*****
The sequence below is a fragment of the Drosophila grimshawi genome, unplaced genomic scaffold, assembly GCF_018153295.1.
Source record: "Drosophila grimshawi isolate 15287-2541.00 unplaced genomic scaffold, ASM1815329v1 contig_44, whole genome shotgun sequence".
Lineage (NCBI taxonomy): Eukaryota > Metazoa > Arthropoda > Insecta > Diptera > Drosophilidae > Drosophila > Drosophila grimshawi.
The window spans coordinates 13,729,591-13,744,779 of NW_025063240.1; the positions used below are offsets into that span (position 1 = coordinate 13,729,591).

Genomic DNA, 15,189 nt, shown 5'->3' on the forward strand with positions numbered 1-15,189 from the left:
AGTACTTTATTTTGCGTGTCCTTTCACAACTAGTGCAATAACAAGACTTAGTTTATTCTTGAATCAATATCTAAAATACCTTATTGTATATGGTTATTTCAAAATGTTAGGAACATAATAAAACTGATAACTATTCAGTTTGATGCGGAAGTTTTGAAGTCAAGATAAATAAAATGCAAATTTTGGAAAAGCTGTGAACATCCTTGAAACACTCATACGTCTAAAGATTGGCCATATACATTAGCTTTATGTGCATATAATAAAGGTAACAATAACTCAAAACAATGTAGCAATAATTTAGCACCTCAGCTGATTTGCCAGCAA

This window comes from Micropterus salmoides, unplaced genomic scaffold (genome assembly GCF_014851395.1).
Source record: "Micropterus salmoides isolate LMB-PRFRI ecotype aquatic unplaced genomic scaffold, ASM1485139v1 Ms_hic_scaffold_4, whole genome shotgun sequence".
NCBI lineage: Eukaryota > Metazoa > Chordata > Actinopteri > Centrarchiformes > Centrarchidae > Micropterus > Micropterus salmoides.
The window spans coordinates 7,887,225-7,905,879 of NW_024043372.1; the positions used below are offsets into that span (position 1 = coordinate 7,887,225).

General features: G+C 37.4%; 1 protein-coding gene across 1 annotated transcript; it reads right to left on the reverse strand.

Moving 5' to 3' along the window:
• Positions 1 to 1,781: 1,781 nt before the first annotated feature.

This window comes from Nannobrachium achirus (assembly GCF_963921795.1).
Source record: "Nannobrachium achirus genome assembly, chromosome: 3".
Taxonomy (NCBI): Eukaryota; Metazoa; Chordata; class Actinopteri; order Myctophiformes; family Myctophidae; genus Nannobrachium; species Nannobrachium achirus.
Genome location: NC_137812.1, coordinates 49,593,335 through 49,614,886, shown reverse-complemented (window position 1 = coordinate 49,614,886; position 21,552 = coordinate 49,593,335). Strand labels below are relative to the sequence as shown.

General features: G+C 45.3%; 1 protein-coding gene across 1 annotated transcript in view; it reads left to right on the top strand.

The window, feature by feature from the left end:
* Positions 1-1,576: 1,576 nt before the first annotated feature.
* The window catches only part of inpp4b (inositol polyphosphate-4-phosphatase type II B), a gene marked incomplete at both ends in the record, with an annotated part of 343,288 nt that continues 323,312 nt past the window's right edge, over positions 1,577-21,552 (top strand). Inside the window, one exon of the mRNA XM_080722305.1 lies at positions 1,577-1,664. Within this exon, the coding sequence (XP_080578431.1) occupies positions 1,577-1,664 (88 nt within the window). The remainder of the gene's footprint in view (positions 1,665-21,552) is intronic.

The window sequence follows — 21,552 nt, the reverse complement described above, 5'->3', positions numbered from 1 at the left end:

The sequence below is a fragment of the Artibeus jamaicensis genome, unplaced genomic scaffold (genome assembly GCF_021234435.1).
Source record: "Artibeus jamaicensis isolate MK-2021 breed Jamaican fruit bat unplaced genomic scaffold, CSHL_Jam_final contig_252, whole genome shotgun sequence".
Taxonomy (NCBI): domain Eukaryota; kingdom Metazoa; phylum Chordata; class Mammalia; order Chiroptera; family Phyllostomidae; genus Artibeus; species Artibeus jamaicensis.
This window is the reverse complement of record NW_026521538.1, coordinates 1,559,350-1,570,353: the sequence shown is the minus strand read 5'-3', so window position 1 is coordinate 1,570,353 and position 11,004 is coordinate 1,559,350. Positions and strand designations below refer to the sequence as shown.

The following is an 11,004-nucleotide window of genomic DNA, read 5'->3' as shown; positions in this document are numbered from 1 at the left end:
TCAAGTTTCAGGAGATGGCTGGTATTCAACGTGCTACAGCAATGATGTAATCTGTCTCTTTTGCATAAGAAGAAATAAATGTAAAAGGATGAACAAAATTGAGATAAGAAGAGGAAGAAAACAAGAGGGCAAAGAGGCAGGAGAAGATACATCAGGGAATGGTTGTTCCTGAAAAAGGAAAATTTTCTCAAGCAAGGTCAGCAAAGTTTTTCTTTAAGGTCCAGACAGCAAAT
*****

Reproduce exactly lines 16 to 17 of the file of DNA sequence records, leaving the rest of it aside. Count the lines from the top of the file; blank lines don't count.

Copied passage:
Taxonomy (NCBI): Eukaryota; Metazoa; Chordata; class Actinopteri; order Myctophiformes; family Myctophidae; genus Nannobrachium; species Nannobrachium achirus.
Genome location: NC_137812.1, coordinates 49,593,335 through 49,614,886, shown reverse-complemented (window position 1 = coordinate 49,614,886; position 21,552 = coordinate 49,593,335). Strand labels below are relative to the sequence as shown.